At the time this song was written both the Northumberland and Durham miners had spent a number of years building up effective trade unions. In 1864 Thomas Burt proposed that the Northumberland miners should form a separate organisation and by 1872 a strong union had been established that succeeded in securing the Northumbrian pitmen a better position than that of any other group of English miners. In the late 1870s there were numerous strikes throughout Northumberland and Durham which threatened to undermine the unions. Despite this both the Northumberland union and the Durham Miners' Association survived and went on to become the strongest unions in the country. Note also the reference in the song to 'royalty rents', a charge imposed by landowners for the transport of coal over or under their lands.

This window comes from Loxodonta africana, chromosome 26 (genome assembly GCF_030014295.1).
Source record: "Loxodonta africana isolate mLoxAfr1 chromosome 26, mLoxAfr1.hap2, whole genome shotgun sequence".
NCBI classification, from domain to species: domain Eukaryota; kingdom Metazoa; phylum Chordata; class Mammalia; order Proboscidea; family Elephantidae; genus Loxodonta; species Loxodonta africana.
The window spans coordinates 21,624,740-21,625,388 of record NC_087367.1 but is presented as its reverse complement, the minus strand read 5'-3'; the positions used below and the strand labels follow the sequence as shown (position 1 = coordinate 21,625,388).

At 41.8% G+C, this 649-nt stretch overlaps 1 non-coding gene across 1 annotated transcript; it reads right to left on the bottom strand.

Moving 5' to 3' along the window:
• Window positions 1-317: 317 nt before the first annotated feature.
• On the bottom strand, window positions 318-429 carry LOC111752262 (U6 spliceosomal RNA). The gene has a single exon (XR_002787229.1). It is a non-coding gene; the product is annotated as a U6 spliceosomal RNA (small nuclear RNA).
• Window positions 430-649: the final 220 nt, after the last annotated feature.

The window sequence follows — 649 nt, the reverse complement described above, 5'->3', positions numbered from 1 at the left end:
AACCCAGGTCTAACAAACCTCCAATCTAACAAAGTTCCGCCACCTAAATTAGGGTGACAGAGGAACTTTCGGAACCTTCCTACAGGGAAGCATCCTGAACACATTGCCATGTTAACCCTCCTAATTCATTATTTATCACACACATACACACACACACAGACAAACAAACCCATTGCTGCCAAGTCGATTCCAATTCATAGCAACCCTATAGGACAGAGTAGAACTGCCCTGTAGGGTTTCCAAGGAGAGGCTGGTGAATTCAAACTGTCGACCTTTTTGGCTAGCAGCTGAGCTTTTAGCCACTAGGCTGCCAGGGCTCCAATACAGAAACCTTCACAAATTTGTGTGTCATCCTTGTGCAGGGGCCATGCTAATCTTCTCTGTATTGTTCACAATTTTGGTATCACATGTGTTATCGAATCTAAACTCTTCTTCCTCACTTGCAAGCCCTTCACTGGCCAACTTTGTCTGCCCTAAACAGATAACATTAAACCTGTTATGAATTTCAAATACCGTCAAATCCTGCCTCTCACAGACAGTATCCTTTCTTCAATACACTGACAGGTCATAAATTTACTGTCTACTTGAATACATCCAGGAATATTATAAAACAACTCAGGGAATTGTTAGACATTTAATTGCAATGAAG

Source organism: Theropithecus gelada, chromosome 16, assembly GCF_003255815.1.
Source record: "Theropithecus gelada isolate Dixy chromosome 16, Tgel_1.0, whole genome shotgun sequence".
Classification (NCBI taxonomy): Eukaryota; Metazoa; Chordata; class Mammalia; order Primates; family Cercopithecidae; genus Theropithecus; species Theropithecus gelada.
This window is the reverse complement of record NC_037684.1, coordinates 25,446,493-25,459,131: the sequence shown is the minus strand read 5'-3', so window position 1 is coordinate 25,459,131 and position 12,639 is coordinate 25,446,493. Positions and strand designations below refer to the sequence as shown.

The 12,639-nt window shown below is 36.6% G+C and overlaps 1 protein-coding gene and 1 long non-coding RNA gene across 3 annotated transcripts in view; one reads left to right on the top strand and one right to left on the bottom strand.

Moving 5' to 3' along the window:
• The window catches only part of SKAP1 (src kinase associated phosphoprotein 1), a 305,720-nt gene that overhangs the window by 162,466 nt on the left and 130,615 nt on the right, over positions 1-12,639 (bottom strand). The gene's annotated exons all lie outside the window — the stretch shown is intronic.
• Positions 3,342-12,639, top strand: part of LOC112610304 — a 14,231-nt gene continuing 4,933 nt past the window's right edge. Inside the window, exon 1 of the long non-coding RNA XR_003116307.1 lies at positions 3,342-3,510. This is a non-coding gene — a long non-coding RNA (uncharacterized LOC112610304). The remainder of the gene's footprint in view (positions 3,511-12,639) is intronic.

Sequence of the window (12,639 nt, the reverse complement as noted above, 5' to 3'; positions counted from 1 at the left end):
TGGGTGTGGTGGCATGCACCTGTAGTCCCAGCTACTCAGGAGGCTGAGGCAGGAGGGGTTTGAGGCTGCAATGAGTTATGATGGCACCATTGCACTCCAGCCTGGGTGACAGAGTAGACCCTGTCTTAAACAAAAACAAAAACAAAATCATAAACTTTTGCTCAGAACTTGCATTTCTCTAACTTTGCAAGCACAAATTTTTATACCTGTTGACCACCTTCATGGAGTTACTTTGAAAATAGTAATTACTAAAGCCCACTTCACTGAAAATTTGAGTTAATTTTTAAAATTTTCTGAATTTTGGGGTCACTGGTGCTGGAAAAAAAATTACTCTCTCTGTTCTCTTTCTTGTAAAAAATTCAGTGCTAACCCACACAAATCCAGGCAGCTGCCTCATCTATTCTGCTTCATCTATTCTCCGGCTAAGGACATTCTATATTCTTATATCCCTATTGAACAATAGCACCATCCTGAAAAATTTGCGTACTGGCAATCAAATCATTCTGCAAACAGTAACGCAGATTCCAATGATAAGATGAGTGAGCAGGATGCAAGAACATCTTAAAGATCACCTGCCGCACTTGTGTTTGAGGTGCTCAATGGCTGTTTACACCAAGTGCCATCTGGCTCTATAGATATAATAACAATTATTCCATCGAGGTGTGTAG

This song forms part of a selection of songs from 'Blyth and Tyneside poems and songs' by James Anderson. The book was published in Blyth by J. Fraser, around 1898. The songs reflect the characters, industries and landscapes of Tyneside, with many such as 'Be kind te yer wife', touching on domestic life at the time. The author, James Anderson, was born in the village of Earsdon, in 1825. Following his father into the pits, Anderson held the position of lamp man at Elswick Colliery in Newcastle for over 20 years. His early songs gained merit in the Weekly Chronicle song competitions and the composer went on to have material published in 'Chater's Tyneside Comic Annuals' and other publications. The author was apparently as well known in his day as famous Tyneside composer Joe Wilson, although his popularity has not endured and he is not well known today.